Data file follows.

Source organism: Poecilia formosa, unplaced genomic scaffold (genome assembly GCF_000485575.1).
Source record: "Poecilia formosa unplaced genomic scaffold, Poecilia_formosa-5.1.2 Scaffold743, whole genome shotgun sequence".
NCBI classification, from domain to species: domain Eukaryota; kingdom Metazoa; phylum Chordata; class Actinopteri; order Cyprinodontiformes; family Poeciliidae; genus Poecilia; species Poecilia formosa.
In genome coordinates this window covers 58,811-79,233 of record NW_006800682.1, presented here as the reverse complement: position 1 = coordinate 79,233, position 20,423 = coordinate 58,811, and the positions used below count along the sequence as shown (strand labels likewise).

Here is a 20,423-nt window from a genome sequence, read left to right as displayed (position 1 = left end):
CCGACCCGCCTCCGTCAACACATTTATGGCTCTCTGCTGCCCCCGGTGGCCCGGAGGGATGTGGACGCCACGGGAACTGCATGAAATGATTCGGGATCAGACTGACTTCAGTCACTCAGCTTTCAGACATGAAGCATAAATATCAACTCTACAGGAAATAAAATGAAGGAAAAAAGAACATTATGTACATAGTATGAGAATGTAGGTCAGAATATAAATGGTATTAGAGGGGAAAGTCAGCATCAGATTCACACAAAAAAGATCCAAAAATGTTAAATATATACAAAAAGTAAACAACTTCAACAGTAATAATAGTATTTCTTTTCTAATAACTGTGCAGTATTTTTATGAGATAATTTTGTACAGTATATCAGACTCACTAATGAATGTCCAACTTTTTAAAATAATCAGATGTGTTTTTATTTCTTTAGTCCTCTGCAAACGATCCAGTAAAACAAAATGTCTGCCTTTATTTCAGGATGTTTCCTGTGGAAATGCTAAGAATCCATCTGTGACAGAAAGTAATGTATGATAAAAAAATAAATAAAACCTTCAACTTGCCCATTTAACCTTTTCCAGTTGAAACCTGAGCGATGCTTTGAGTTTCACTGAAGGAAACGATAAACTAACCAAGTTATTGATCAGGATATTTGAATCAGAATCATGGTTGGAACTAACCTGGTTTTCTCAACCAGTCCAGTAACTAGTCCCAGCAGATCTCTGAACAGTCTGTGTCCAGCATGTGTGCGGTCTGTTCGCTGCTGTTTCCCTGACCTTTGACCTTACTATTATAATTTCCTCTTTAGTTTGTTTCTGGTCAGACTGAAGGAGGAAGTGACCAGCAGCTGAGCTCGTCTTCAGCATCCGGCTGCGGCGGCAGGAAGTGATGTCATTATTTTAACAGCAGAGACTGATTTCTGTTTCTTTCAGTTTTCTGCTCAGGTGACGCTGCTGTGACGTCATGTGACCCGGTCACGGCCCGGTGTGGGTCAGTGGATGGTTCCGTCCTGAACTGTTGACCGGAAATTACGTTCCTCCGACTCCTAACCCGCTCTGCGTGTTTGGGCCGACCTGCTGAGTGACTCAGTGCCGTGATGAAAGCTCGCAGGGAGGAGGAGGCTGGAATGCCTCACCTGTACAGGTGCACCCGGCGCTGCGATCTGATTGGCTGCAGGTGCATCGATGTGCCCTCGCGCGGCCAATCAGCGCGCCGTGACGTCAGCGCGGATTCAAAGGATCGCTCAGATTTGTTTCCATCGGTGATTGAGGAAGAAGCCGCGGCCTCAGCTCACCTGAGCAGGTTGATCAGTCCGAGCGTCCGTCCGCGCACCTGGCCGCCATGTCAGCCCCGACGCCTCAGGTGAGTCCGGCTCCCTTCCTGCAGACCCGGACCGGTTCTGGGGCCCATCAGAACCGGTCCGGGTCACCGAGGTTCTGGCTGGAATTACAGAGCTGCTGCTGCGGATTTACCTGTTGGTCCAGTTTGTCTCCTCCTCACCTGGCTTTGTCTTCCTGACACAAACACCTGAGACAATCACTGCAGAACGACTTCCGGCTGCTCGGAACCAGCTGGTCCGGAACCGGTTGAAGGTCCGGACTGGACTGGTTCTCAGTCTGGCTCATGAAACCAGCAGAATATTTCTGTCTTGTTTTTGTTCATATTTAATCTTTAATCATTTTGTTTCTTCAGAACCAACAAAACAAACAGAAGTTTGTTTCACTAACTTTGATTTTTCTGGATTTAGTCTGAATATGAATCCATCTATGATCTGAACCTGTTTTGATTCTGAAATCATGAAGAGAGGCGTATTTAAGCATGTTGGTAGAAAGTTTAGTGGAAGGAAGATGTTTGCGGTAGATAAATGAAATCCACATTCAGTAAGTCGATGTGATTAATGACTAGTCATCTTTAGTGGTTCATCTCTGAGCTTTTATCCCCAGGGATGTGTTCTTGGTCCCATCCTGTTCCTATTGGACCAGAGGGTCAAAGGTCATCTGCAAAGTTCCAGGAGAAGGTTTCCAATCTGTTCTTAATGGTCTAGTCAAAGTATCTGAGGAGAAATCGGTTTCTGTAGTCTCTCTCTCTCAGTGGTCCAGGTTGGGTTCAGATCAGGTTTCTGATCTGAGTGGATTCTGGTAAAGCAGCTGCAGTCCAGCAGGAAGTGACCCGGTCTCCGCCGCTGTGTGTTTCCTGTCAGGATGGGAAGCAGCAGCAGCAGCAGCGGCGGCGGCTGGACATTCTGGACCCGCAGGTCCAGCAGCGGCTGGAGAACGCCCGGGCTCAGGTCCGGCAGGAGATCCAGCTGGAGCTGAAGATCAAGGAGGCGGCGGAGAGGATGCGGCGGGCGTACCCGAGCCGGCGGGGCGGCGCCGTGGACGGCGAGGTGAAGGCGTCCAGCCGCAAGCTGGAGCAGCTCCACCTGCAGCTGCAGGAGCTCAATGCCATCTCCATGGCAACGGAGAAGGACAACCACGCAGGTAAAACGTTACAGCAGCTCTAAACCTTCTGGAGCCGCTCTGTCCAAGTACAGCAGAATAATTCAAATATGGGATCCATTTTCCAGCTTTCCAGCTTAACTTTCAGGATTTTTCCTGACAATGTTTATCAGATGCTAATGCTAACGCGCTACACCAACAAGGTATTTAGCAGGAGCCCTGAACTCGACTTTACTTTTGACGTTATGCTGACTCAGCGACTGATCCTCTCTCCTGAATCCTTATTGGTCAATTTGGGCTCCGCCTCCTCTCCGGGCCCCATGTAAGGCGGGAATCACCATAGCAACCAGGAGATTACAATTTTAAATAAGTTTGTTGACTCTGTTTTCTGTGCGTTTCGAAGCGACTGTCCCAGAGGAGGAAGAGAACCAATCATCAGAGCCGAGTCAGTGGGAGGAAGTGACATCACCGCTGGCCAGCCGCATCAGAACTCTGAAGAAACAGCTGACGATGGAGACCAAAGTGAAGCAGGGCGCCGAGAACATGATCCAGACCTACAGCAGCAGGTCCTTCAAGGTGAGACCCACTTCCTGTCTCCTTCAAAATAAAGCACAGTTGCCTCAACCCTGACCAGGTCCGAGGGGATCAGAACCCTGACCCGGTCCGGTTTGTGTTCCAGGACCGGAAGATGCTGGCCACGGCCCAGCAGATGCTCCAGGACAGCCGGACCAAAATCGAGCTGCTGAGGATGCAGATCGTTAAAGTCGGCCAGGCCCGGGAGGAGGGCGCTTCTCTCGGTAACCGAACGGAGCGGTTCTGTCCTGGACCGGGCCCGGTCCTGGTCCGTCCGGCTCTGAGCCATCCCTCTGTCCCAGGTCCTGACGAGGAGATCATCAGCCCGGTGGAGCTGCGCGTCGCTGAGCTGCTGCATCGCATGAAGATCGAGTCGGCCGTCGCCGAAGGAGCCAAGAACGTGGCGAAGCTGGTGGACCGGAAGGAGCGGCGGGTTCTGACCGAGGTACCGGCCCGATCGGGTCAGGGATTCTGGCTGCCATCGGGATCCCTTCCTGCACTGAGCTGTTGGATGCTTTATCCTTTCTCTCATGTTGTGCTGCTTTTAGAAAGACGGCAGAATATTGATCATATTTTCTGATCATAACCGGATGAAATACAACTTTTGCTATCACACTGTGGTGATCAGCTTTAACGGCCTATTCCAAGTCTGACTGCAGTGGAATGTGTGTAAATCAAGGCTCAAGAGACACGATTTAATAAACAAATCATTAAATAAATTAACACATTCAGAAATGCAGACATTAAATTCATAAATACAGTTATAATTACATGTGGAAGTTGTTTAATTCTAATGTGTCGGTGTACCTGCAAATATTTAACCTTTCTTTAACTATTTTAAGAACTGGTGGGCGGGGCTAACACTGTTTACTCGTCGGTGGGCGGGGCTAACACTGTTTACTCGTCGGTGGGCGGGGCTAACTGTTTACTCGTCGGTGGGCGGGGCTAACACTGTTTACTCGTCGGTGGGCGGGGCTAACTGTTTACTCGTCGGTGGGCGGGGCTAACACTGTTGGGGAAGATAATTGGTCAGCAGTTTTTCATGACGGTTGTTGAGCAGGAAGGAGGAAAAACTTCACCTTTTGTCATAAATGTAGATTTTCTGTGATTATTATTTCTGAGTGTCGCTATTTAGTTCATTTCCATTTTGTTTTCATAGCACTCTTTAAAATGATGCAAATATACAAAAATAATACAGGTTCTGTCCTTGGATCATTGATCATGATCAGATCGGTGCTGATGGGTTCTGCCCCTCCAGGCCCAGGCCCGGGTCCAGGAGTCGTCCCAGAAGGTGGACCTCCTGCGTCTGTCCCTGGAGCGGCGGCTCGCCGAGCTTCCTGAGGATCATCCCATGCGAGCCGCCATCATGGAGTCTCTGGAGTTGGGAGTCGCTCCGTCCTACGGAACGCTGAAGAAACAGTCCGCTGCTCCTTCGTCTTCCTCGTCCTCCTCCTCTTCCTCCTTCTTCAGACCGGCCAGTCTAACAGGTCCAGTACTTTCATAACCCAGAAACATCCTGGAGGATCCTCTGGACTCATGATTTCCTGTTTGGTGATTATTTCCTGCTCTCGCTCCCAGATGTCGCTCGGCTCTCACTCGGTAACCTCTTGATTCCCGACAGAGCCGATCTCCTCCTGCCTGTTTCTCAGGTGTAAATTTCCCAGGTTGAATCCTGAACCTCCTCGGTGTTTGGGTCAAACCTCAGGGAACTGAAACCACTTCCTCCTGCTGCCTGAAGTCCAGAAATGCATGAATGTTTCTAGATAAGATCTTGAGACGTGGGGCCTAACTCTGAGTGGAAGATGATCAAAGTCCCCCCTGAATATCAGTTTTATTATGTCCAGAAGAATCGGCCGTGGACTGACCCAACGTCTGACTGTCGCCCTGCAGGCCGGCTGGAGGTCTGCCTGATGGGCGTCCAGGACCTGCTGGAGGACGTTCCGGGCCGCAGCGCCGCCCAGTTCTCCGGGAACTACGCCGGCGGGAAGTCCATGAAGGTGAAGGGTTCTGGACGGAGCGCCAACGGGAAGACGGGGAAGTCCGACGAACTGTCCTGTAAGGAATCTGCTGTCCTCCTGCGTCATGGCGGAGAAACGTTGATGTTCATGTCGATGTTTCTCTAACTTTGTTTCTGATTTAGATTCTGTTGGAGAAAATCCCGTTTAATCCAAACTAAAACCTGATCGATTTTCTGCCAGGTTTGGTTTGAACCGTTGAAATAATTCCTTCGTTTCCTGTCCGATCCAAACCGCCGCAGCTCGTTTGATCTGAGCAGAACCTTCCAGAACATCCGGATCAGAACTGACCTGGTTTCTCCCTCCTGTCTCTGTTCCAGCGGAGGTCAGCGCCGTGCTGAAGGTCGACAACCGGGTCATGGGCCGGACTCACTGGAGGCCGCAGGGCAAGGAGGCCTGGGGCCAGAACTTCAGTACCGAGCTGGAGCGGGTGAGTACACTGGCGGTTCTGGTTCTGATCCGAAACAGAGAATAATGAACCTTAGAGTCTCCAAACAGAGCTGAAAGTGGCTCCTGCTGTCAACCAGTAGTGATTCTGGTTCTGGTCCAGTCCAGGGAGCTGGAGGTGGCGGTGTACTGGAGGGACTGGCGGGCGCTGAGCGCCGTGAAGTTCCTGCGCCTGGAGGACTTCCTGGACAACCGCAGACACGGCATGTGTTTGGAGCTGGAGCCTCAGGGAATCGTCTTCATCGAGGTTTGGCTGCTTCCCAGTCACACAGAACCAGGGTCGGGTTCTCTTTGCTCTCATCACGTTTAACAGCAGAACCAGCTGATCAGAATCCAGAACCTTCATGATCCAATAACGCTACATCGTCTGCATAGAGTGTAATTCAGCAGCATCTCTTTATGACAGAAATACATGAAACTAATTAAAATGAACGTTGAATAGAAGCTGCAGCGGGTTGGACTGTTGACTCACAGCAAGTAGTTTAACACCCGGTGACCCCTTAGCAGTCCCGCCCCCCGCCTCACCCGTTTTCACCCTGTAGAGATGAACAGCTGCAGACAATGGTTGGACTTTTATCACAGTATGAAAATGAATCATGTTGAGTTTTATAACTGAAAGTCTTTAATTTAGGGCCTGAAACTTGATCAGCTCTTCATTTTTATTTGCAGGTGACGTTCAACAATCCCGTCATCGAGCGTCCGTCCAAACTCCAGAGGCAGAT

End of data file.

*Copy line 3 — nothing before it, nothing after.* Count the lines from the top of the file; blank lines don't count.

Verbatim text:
NCBI classification, from domain to species: domain Eukaryota; kingdom Metazoa; phylum Chordata; class Actinopteri; order Cyprinodontiformes; family Poeciliidae; genus Poecilia; species Poecilia formosa.